• I can’t change how I live
  • We can’t be sure that climate change really is man made

Etc Etc. Fact of the matter is that a single person can contribute a lot in fighting climate change. Just look at how Al Gore and his famous upped the awareness of the masses. Or how the “one tonne life” works to reduce their CO2 footprint. Or how much you saved when riding the bike instead of driving to work today.

How we live affects the world a lot. Sure, industry has to do their part, especially power plants and heavy industry, but the individual person have a responsibility as well. By changing your commute habits you have taken a big step towards reducing your CO2 footprint as well as serving as an example to others, showing that it IS possible. Even if you live in suburbia and works on the other side of town with no buses you can still change your habits by planing your errands, ride-sharing and driving with the eco-driving techniques.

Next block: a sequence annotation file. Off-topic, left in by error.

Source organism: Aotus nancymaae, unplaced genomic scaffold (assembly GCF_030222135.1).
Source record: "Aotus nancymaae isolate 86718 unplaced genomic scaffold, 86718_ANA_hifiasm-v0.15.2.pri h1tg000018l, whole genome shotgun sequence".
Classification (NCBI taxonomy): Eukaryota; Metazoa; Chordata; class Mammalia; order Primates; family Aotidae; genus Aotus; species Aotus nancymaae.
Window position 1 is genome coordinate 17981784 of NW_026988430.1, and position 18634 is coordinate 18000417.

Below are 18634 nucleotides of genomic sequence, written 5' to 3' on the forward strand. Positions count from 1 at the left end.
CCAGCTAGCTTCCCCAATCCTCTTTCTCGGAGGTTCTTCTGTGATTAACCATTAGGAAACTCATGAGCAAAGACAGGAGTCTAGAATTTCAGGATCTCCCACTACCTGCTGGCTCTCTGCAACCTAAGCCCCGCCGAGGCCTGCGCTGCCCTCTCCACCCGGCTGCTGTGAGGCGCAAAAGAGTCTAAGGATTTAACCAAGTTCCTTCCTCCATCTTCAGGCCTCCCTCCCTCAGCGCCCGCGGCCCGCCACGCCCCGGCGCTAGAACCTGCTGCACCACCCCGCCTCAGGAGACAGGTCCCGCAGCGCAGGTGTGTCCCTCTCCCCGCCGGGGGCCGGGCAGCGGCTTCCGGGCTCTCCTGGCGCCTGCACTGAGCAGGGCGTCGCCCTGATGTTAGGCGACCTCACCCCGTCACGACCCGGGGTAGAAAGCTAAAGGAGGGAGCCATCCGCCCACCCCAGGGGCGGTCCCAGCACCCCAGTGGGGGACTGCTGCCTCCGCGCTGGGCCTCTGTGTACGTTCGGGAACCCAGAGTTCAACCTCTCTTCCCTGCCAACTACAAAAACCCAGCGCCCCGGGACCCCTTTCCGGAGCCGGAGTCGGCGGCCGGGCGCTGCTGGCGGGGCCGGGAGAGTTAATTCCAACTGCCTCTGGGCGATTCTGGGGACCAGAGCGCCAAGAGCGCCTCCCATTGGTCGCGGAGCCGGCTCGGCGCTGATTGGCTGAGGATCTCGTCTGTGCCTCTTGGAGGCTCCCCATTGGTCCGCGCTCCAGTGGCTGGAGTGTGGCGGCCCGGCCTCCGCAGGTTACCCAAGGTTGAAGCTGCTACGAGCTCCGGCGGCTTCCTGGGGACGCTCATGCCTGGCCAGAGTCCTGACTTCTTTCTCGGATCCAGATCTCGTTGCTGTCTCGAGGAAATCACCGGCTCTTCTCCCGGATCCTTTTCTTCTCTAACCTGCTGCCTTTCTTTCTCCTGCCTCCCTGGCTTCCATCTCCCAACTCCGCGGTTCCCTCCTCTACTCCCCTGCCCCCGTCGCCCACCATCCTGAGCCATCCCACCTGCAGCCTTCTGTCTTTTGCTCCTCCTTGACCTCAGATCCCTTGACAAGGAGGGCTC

The last point on the excuse list is actually both the easiest and most difficult thing to explain to someone reluctant to change their lifestyle. That lovely miscommunication between the scientific world and the one where we regular mortals live is ridiculous as well as totally expected. I am of course talking about the global warming THEORY. In science you don’t say that something is 100% sure, you use statistics and there is always room for error or changed views as new facts enter the stage. Is the fact that they can only say that the possibility that anthropogenic global warming exists is just 99% enough reason to just ignore the entire issue?

No it isn’t. So get started changing habits and making your life greener, one thing at the time. My tip is to start with the commute as that is often a very ingrained habit. If you can change your commute pattern then you can change almost anything!